|New International Version (©2011)|
For prophecy never had its origin in the human will, but prophets, though human, spoke from God as they were carried along by the Holy Spirit.
New Living Translation (©2007)
or from human initiative. No, those prophets were moved by the Holy Spirit, and they spoke from God.
English Standard Version (©2001)
For no prophecy was ever produced by the will of man, but men spoke from God as they were carried along by the Holy Spirit.
New American Standard Bible (©1995)
for no prophecy was ever made by an act of human will, but men moved by the Holy Spirit spoke from God.
King James Bible (Cambridge Ed.)
For the prophecy came not in old time by the will of man: but holy men of God spake as they were moved by the Holy Ghost.
Holman Christian Standard Bible (©2009)
because no prophecy ever came by the will of man; instead, men spoke from God as they were moved by the Holy Spirit.
International Standard Version (©2012)
because no prophecy ever originated through a human decision. Instead, men spoke from God as they were carried along by the Holy Spirit.
NET Bible (©2006)
for no prophecy was ever borne of human impulse; rather, men carried along by the Holy Spirit spoke from God.
Aramaic Bible in Plain English (©2010)
The prophecy came not by the will of man in the ancient times, but when holy men of God spoke, being compelled by the Holy Spirit.
GOD'S WORD® Translation (©1995)
No prophecy ever originated from humans. Instead, it was given by the Holy Spirit as humans spoke under God's direction.
King James 2000 Bible (©2003)
For the prophecy came not in old time by the will of man: but holy men of God spoke as they were moved by the Holy Spirit.
American King James Version
For the prophecy came not in old time by the will of man: but holy men of God spoke as they were moved by the Holy Ghost.
American Standard Version
For no prophecy ever came by the will of man: but men spake from God, being moved by the Holy Spirit.
For prophecy came not by the will of man at any time: but the holy men of God spoke, inspired by the Holy Ghost.
Darby Bible Translation
for prophecy was not ever uttered by the will of man, but holy men of God spake under the power of the Holy Spirit.
English Revised Version
For no prophecy ever came by the will of man: but men spake from God, being moved by the Holy Ghost.
Webster's Bible Translation
For prophecy came not in old time by the will of man: but holy men of God spoke as they were moved by the Holy Spirit.
Weymouth New Testament
for never did any prophecy come by human will, but men sent by God spoke as they were impelled by the Holy Spirit.
World English Bible
For no prophecy ever came by the will of man: but holy men of God spoke, being moved by the Holy Spirit.
Young's Literal Translation
for not by will of man did ever prophecy come, but by the Holy Spirit borne on holy men of God spake.
|Matthew Henry's Concise Commentary|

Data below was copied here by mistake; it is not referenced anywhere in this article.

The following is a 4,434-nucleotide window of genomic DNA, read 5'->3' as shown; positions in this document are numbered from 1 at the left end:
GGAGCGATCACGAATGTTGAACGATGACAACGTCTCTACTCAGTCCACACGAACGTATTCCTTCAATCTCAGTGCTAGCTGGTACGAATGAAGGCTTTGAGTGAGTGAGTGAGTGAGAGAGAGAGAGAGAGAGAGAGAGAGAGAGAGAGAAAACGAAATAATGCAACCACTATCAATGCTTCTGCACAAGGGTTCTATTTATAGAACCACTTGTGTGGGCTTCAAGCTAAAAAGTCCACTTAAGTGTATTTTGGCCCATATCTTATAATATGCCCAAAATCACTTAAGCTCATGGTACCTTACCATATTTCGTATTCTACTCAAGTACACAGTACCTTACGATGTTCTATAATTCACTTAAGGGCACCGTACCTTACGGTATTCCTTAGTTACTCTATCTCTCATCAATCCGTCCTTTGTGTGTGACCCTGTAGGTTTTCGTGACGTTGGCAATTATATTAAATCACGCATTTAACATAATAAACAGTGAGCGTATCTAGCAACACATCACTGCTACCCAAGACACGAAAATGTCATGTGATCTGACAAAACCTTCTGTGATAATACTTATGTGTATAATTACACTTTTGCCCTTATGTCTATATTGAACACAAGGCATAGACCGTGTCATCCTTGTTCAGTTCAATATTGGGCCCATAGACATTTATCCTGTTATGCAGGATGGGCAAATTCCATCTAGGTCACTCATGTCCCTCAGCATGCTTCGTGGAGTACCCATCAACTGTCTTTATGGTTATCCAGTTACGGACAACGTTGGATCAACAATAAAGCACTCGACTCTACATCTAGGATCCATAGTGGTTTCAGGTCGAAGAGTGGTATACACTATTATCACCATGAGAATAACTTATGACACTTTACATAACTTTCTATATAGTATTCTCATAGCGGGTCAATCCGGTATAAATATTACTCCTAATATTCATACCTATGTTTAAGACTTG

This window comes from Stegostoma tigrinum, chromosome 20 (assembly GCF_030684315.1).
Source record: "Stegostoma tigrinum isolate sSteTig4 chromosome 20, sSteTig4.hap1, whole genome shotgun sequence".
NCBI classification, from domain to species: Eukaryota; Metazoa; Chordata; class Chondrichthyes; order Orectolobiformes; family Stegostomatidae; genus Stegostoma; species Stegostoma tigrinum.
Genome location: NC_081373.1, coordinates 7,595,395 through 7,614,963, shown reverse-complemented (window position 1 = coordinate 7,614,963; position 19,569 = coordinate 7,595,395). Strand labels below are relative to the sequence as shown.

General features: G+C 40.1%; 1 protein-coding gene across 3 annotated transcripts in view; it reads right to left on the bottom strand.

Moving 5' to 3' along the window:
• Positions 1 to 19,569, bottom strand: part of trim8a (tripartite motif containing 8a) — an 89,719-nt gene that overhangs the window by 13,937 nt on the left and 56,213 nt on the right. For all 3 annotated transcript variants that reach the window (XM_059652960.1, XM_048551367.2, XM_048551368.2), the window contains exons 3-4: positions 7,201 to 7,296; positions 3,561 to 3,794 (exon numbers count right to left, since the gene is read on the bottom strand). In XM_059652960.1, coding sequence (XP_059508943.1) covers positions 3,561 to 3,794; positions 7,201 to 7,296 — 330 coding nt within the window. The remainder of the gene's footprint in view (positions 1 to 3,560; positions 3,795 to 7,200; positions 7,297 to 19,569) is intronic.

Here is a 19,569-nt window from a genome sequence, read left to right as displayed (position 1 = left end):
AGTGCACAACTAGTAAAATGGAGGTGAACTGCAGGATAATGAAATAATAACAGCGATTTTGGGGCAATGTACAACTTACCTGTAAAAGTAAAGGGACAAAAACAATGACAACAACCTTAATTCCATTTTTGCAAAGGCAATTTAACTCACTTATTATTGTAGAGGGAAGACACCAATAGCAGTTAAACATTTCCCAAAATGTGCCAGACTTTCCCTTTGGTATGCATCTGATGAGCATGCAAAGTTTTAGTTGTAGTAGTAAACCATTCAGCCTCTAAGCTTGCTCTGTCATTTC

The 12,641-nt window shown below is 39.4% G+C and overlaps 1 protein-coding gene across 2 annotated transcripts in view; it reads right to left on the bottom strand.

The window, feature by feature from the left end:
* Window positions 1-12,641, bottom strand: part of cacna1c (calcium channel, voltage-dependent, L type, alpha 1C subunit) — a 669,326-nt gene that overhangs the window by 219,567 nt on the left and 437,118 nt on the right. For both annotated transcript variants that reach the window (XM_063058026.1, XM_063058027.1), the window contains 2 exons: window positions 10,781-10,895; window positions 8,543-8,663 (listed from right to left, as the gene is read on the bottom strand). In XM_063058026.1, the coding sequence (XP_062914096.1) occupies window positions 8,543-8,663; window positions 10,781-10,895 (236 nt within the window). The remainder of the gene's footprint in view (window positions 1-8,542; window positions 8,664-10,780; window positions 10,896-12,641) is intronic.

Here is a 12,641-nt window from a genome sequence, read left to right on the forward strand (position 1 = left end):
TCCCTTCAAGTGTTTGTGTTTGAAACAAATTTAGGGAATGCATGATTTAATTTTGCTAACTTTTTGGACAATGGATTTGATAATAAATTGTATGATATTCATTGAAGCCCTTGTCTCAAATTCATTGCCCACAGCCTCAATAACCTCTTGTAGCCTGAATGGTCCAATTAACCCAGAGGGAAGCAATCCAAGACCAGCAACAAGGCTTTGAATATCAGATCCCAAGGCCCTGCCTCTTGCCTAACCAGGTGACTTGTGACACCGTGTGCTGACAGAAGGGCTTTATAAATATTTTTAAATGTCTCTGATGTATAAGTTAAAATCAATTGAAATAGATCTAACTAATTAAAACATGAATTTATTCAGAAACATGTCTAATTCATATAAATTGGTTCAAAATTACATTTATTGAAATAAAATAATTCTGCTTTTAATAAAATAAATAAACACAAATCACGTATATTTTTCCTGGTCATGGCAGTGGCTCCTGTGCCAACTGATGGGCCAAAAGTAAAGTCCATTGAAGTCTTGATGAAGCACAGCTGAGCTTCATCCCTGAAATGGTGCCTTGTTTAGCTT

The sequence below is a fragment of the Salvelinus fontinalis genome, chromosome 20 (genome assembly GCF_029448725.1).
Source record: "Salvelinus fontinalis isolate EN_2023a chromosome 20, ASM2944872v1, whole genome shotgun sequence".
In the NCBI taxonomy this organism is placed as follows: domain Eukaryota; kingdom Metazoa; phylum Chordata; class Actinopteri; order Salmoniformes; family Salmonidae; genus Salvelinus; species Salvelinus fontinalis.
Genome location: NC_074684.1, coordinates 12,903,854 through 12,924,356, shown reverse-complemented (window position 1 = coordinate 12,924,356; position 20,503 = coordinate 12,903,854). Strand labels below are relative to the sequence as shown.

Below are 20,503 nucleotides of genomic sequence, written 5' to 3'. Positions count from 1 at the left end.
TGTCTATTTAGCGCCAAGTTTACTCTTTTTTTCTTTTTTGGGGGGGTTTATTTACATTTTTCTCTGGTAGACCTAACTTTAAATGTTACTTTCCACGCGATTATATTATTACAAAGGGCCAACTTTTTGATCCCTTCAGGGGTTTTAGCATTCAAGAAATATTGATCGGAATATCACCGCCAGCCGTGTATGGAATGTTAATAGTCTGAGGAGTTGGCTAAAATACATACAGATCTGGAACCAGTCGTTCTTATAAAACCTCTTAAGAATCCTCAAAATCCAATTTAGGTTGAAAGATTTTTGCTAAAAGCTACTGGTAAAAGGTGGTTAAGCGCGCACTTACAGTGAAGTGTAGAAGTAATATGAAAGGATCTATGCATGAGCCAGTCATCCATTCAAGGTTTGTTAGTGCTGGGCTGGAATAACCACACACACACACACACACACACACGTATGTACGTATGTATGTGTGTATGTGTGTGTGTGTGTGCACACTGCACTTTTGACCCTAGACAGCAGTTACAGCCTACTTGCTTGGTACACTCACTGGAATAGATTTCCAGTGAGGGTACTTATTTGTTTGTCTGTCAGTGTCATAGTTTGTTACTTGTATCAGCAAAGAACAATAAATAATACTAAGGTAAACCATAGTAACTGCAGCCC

1:16-21 The gospel is no weak thing, but comes in power, Ro 1:16. The law sets before us our wretched state by sin, but there it leaves us. It discovers our disease, but does not make known the cure. It is the sight of Jesus crucified, in the gospel, that heals the soul. Try to dissuade the covetous worlding from his greediness, one ounce of gold weighs down all reasons. Offer to stay a furious man from anger by arguments, he has not patience to hear them. Try to detain the licentious, one smile is stronger with him than all reason. But come with the gospel, and urge them with the precious blood of Jesus Christ, shed to save their souls from hell, and to satisfy for their sins, and this is that powerful pleading which makes good men confess that their hearts burn within them, and bad men, even an Agrippa, to say they are almost persuaded to be Christians, Ac 26:28. God is well pleased with Christ, and with us in him. This is the Messiah who was promised, through whom all who believe in him shall be accepted and saved. The truth and reality of the gospel also are foretold by the prophets and penmenof the Old Testament, who spake and wrote under influence, and according to the direction of the Spirit of God. How firm and sure should our faith be, who have such a firm and sure word to rest upon! When the light of the Scripture is darted into the blind mind and dark understanding, by the Holy Spirit of God, it is like the day-break that advances, and diffuses itself through the whole soul, till it makes perfect day. As the Scripture is the revelation of the mind and will of God, every man ought to search it, to understand the sense and meaning. The Christian knows that book to be the word of God, in which he tastes a sweetness, and feels a power, and sees a glory, truly divine. And the prophecies already fulfilled in the person and salvation of Christ, and in the great concerns of the church and the world, form an unanswerable proof of the truth of Christianity. The Holy Ghost inspired holy men to speak and write. He so assisted and directed them in delivering what they had received from him, that they clearly expressed what they made known. So that the Scriptures are to be accounted the words of the Holy Ghost, and all the plainness and simplicity, all the power and all the propriety of the words and expressions, come from God. Mix faith with what you find in the Scriptures, and esteem and reverence the Bible as a book written by holy men, taught by the Holy Ghost.